“I don’t think they can afford not to do it,” Ford said.
Without guidance from a chief human resources officer, dealerships could end up with higher costs related to turnover and lost opportunities if they are unable to staff at needed talent levels, Ford said. Similar losses could result from the lack of inclusive practices, such as paid parental leave.
“If we’re not helping [employees’] lives be better, they’re not going to be able to bring everything in their best selves to work,” Ford said.
Dealerships on this year’s Best Dealerships To Work For list testified to the benefits realized from employee-friendly policies.
Tristan Topps, human resources manager for Penske Automotive Group in Scottsdale, Ariz., told Automotive News as part of a survey that the past two years reaffirmed the importance of work-life balance.
The Penske stores she works with have increased vacation time, which also allows for more flexibility in scheduling.
“The response from our team has been extraordinarily positive, and we have seen increased productivity as a result,” Topps wrote in a survey response.
Joe Czarnecki, general manager of Penske BMW stores in New York and Connecticut, said in the survey that he considers whether job positions can have work-from-home days without sacrificing the integrity of the business.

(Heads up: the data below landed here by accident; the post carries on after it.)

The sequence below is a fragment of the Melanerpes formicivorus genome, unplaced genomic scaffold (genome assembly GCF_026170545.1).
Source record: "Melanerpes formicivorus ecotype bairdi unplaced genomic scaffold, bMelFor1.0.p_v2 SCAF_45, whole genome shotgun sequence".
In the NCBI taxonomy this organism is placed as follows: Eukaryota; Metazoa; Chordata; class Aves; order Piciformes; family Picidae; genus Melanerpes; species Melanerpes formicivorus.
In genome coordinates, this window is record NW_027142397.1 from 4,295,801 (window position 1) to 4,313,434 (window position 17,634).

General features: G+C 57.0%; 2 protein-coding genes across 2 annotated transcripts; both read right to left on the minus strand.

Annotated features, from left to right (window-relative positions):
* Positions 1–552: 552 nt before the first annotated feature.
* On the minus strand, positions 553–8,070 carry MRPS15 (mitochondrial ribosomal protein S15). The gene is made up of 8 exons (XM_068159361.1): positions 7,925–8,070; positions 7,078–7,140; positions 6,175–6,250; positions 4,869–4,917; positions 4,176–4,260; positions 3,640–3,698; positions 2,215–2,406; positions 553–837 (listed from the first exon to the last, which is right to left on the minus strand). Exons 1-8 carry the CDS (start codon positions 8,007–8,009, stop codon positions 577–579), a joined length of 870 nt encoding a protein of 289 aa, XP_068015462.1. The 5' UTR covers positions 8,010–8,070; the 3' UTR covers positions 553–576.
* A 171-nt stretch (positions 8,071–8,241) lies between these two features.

“The pandemic opened our eyes to different ways of running our business while still producing the highest results,” Czarnecki wrote.
Mark Perryman, managing partner of Patriot Subaru of North Attleboro in Massachusetts, said he attributes the majority of the dealership’s retention success the last two years to two things: listening to employees’ needs and putting people before profits.
The 58-employee store has retained all but five staffers in the last four years, Perryman told Automotive News. Patriot Subaru employees don’t seem to want to leave because they know other dealerships won’t treat or pay them the same, he said.
“It costs a whole lot more to have a lot of turnover than it does to pay the people what they’re worth and value their input,” Perryman said.
Giving employees more time to be with family is a common theme among winning dealerships.
The pandemic brought to light the importance of slowing down and taking time at home, Diana Kennedy, general manager of Volvo Cars Marin in San Rafael, Calif., said in the Automotive News survey.
“Our culture at our store is encouraging and tolerant of allowing our employees to [take] time off as needed,” she wrote. “Whether they have the time accrued or not.”
With people having more choices about where to work nearly three years after the pandemic’s start, the costs of ignoring their needs are real.
“Dealerships that are proactively working on their people strategy are going to be competitively just miles ahead of dealers that are kind of ignoring it and going about it like we always did,” Ford said.